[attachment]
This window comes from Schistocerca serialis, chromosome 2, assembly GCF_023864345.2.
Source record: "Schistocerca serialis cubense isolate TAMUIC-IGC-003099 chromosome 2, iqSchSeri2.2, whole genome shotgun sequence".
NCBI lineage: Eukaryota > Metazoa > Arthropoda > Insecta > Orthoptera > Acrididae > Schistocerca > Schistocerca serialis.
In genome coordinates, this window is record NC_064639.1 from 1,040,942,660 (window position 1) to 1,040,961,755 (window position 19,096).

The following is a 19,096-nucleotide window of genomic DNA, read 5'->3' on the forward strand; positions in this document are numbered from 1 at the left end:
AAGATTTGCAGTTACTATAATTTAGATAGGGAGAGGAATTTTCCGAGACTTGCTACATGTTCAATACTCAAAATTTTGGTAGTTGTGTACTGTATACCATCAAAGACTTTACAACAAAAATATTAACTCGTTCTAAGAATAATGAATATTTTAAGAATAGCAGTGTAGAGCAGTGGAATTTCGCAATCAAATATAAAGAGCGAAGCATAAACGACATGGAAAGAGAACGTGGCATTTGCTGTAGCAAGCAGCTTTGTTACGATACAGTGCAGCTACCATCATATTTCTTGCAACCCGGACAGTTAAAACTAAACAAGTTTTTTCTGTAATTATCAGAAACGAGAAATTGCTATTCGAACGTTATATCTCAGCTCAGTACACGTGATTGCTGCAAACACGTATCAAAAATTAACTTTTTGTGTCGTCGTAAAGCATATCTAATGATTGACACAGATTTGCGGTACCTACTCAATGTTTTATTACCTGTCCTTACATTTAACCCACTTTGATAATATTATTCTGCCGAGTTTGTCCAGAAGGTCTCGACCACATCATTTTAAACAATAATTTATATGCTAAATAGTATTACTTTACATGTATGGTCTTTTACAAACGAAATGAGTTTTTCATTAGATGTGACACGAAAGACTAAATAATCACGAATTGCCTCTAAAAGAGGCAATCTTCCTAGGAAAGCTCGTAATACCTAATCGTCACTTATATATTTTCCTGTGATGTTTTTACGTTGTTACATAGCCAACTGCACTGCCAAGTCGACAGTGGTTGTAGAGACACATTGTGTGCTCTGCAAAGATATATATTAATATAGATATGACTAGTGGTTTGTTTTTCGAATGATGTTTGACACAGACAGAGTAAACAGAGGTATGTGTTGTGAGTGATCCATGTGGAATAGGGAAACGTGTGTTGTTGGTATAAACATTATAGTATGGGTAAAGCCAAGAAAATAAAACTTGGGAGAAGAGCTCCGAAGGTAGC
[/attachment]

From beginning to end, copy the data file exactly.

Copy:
This window comes from Schistocerca serialis, chromosome 2, assembly GCF_023864345.2.
Source record: "Schistocerca serialis cubense isolate TAMUIC-IGC-003099 chromosome 2, iqSchSeri2.2, whole genome shotgun sequence".
NCBI lineage: Eukaryota > Metazoa > Arthropoda > Insecta > Orthoptera > Acrididae > Schistocerca > Schistocerca serialis.
In genome coordinates, this window is record NC_064639.1 from 1,040,942,660 (window position 1) to 1,040,961,755 (window position 19,096).

The following is a 19,096-nucleotide window of genomic DNA, read 5'->3' on the forward strand; positions in this document are numbered from 1 at the left end:
AAGATTTGCAGTTACTATAATTTAGATAGGGAGAGGAATTTTCCGAGACTTGCTACATGTTCAATACTCAAAATTTTGGTAGTTGTGTACTGTATACCATCAAAGACTTTACAACAAAAATATTAACTCGTTCTAAGAATAATGAATATTTTAAGAATAGCAGTGTAGAGCAGTGGAATTTCGCAATCAAATATAAAGAGCGAAGCATAAACGACATGGAAAGAGAACGTGGCATTTGCTGTAGCAAGCAGCTTTGTTACGATACAGTGCAGCTACCATCATATTTCTTGCAACCCGGACAGTTAAAACTAAACAAGTTTTTTCTGTAATTATCAGAAACGAGAAATTGCTATTCGAACGTTATATCTCAGCTCAGTACACGTGATTGCTGCAAACACGTATCAAAAATTAACTTTTTGTGTCGTCGTAAAGCATATCTAATGATTGACACAGATTTGCGGTACCTACTCAATGTTTTATTACCTGTCCTTACATTTAACCCACTTTGATAATATTATTCTGCCGAGTTTGTCCAGAAGGTCTCGACCACATCATTTTAAACAATAATTTATATGCTAAATAGTATTACTTTACATGTATGGTCTTTTACAAACGAAATGAGTTTTTCATTAGATGTGACACGAAAGACTAAATAATCACGAATTGCCTCTAAAAGAGGCAATCTTCCTAGGAAAGCTCGTAATACCTAATCGTCACTTATATATTTTCCTGTGATGTTTTTACGTTGTTACATAGCCAACTGCACTGCCAAGTCGACAGTGGTTGTAGAGACACATTGTGTGCTCTGCAAAGATATATATTAATATAGATATGACTAGTGGTTTGTTTTTCGAATGATGTTTGACACAGACAGAGTAAACAGAGGTATGTGTTGTGAGTGATCCATGTGGAATAGGGAAACGTGTGTTGTTGGTATAAACATTATAGTATGGGTAAAGCCAAGAAAATAAAACTTGGGAGAAGAGCTCCGAAGGTAGC